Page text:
Why is to important to prepare your pipes for winter?
Pipes and cold temperatures don’t mix well, because water inside pipes expands when it freezes, which can in turn lead to burst pipes and water damage. In a secondary residence that isn’t used in the winter, the sinks and other plumbing fixtures can be treated with antifreeze, but in the primary residence care must be taken to maintain temperatures that are well above freezing.
Piping is often hidden inside walls and in the basement. In Quebec, there are still tens of thousands of homes with their pipes in crawlspaces barely one metre high. It’s important to heat such spaces with baseboard heaters.
As for mobile homes, they don’t rest on a concrete slab, so their pipes are exposed to the elements. There too, heating cables should be installed to ensure that the pipes continue to work well. Polystyrene sheaths or glass wool insulation can also be used. Hardware stores are a good source of advice about this.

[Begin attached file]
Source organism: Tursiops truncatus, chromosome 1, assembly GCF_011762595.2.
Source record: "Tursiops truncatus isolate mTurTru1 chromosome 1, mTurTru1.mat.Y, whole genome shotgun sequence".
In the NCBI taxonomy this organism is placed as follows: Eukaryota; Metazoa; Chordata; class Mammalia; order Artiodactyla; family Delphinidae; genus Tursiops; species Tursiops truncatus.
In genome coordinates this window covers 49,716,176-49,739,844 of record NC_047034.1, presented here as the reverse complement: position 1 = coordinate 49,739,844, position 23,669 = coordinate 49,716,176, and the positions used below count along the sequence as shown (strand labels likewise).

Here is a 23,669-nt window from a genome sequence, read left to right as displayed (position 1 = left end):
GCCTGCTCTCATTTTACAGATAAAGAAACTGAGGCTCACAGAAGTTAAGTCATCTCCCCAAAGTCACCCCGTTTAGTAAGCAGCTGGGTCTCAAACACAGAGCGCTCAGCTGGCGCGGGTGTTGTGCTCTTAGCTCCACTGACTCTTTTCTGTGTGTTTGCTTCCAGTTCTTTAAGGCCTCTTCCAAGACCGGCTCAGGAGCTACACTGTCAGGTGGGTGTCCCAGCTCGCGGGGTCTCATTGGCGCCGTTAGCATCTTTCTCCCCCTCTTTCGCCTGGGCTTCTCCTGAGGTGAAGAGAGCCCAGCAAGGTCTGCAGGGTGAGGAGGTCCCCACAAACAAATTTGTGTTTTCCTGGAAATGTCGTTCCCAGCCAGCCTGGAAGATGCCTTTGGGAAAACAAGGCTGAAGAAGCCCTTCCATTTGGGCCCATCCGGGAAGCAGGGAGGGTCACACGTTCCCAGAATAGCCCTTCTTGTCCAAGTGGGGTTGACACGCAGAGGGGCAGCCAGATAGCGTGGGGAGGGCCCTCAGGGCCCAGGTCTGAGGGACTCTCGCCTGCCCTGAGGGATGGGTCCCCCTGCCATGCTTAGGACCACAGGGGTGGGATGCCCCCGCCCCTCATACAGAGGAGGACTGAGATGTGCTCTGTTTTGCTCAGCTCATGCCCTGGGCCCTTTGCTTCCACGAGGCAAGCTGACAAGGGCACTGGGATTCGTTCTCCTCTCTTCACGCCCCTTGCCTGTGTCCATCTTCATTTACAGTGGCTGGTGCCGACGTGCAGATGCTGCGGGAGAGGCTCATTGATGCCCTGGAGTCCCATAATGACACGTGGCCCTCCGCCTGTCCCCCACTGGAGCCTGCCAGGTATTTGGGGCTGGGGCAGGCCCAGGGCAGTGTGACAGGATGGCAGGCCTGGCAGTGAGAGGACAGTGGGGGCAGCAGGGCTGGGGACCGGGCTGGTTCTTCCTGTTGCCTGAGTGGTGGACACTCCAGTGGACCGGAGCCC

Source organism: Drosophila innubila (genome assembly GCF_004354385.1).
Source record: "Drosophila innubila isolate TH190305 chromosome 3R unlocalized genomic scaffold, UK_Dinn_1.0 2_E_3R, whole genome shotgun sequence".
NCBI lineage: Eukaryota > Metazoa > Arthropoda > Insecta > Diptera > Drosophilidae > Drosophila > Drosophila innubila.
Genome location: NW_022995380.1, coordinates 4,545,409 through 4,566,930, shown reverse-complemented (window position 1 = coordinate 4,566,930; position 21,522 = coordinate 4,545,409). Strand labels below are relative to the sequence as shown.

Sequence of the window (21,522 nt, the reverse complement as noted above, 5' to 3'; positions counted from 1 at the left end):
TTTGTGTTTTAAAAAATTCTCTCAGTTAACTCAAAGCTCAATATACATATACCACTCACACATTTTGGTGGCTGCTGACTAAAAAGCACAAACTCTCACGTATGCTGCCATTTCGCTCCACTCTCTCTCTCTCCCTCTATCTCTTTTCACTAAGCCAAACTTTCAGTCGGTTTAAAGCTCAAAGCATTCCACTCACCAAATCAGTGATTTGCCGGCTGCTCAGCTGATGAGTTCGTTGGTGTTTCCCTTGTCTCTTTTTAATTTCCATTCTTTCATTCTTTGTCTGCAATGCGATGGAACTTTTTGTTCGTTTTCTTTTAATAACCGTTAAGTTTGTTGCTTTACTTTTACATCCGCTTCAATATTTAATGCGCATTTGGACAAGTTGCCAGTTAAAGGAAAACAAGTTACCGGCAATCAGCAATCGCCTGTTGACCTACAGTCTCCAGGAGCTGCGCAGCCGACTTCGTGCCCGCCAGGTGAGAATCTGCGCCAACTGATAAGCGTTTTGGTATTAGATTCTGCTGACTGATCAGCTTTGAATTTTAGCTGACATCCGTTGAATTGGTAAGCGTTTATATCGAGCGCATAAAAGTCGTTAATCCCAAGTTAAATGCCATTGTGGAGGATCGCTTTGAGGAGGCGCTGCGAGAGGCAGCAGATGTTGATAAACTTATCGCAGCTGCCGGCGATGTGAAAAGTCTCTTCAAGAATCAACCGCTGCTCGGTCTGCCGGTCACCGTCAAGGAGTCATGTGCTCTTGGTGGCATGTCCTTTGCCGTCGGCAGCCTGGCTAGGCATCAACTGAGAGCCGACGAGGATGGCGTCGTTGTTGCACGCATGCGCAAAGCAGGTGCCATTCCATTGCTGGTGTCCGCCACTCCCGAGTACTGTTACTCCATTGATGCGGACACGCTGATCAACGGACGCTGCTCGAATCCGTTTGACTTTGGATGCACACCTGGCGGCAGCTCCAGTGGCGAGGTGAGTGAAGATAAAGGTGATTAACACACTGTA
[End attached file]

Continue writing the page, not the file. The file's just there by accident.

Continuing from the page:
In periods of extreme cold, it’s also wise to keep cupboard doors open if there are pipes inside. It’s up to you to determine which areas are most vulnerable and find preventive solutions.
In some cases a hair dryer can be used to help break up an ice plug.
However, if the entire house runs out of water due to freezing, you’ll have to hire a plumber. In some cases, municipal utilities may be at fault—the pipes buried under the streets freeze not because of the cold, but because of a sudden mild spell. The warmth forces the cold down deeper and creates conditions conducive to freezing. You should therefore check with your municipality, because it may provide help with thawing.
One good tip is to let a trickle of water run through one of your faucets to prevent ice formation inside the pipes.
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